The Web Is Messy and Beautiful

by {"name"=>"Aaron Gustafson", "uri"=>"https://www.aaron-gustafson.com", "twitter"=>"AaronGustafson", "googleplus"=>"AaronGustafson"} on 14 July 2016

In two back-to-back, potentially NSFW posts discussing web development vs. native development, Eran Hammer covered a lot of the pain points encountered in each. For instance, on the Web, you’ve got rendering and user interface inconsistencies between browsers. On the other hand, retention for native apps is notoriously crappy.

Toward the end of his second piece, Eran nailed my long-time contention in this quasi-fictional war between the Web and native:

It’s never really app vs native. It’s a complicated tradeoff between multiple factors and no matter how much you read about it, how many statistics you collect, how many experts you talk to, you will still have to figure it out on your own, based on the specific properties of the experience you are building. And keep evaluating your decisions.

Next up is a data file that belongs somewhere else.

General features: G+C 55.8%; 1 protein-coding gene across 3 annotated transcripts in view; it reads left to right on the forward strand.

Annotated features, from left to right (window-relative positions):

As with everything, the right choice often depends on a variety of factors, many of which are likely to change.

In the end, I typically fall down on the side of the Web because I find its “messy” nature to be one of its great strengths. The Web is malleable and capable of being different things for different people. This flexibility allows it to travel further and empower more people than native apps ever will. I guess that’s why I am so stoked about progressive web apps too. When done well, they enable useful tools to go further and reach more people while providing many of the benefits of an installed application. If they’re successful, they really could be the best of both worlds.

Anyway, both posts are well worth a read: